In the batter’s circle: Nehemiah Scudder
February 23rd 2012
In 2004 the renowned British political documentarian Adam Curtis did a three-part series entitled “The Power of Nightmares.” In it, he pointed out that the group known as the neo-cons greatly resembled their counterparts amongst the radicalized population of the Middle East, al Qaida in particular. Both sides are deeply mistrustful of individual freedom and liberties, and are intent on using authoritarian methods of containing such. Both sides used fear, if in different ways. Islamic radicals used terrorism, whereas neo-cons used fear-mongering. Each side found in the other a useful bogeyman.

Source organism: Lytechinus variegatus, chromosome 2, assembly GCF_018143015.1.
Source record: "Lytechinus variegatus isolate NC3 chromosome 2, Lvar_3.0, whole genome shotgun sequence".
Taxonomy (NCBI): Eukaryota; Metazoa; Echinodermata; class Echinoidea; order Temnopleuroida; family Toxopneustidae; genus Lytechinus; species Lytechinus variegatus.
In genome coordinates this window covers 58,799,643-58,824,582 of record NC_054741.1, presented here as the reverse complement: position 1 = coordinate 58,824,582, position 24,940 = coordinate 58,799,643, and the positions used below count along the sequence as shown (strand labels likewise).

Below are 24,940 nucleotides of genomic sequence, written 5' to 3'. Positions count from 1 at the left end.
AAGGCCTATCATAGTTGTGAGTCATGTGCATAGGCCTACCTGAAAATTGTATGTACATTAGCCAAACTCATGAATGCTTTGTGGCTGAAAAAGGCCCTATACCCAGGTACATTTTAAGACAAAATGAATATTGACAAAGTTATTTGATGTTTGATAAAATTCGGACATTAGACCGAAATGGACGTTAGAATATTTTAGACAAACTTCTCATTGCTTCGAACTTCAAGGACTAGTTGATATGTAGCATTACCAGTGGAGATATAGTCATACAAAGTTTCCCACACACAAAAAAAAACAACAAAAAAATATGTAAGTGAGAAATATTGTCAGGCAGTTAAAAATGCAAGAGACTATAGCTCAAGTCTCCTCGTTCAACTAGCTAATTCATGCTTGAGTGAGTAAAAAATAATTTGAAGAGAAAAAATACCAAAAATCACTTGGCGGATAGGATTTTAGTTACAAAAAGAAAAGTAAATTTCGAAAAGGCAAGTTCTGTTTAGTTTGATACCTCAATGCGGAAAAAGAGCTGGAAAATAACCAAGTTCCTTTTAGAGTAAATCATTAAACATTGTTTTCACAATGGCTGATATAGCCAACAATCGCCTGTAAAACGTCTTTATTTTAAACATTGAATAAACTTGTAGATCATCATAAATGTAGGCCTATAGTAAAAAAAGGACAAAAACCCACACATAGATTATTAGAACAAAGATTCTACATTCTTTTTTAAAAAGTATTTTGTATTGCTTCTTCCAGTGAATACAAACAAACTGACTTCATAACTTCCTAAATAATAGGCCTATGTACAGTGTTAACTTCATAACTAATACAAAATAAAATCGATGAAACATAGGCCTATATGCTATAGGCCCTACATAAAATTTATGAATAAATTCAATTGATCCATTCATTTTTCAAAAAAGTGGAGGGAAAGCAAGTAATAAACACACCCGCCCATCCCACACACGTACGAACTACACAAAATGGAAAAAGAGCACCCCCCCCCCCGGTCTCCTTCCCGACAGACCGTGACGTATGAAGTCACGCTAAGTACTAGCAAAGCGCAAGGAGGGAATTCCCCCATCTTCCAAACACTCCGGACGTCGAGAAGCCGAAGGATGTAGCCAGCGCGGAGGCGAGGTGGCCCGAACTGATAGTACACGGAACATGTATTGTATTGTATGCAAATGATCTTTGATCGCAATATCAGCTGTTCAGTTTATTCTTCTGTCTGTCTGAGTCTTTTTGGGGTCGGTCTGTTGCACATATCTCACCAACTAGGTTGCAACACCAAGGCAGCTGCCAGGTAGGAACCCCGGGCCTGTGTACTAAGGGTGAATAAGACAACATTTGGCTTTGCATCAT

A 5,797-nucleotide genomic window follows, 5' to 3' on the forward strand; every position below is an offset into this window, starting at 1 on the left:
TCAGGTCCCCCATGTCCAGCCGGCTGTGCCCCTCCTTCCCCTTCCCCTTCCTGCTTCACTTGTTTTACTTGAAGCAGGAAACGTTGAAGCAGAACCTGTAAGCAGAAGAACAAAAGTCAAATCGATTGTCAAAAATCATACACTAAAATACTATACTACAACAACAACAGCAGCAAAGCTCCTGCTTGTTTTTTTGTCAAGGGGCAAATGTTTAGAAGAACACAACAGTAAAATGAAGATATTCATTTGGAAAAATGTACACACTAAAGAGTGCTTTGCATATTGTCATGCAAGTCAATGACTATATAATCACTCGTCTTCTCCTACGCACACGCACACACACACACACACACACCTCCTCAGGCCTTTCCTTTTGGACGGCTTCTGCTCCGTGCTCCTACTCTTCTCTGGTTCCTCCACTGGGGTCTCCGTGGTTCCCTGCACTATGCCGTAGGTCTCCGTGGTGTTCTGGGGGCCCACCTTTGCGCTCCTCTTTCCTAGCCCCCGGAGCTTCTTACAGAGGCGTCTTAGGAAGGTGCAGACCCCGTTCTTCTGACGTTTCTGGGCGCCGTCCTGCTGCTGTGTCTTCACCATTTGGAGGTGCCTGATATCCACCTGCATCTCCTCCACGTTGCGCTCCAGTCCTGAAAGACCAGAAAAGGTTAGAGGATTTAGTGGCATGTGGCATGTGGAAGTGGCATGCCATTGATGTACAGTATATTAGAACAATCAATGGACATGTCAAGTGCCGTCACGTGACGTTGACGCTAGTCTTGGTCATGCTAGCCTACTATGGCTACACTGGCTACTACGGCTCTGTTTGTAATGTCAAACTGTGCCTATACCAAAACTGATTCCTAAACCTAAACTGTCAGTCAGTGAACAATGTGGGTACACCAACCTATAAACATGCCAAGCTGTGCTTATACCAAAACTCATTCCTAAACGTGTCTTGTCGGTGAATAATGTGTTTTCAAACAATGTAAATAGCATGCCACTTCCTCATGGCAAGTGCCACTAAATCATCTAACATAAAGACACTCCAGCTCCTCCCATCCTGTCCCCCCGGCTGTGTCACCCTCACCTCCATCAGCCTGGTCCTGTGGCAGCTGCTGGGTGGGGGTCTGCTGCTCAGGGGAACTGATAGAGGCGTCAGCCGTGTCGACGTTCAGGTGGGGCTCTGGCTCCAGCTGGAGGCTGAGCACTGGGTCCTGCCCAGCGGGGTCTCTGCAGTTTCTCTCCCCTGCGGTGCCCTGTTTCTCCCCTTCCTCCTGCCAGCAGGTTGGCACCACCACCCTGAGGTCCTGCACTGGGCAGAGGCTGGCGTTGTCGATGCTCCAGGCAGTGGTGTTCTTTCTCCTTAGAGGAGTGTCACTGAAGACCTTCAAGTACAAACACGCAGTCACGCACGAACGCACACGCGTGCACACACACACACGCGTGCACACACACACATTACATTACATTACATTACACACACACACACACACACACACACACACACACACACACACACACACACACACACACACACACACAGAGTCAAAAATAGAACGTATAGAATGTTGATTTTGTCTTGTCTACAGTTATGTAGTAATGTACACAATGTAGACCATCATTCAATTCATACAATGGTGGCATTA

The neo-cons lost power and influence in America (and the power and influence of al Qaida in the Middle East had always been vastly overstated), and withdrew from mainstream political discourse as the military campaigns in Iraq and Afghanistan bogged down and eventually failed.
But another group stepped in to replace the neo-cons in American right-wing political circles, and I tend to think of them as the ‘anti-Soviets.’ They saw their role in America as being similar to the role of the Communist Party in the Soviet Union: a sort of shadow government without accountability, and with vast influence in the workings of the actual government. They were the “financial sector.”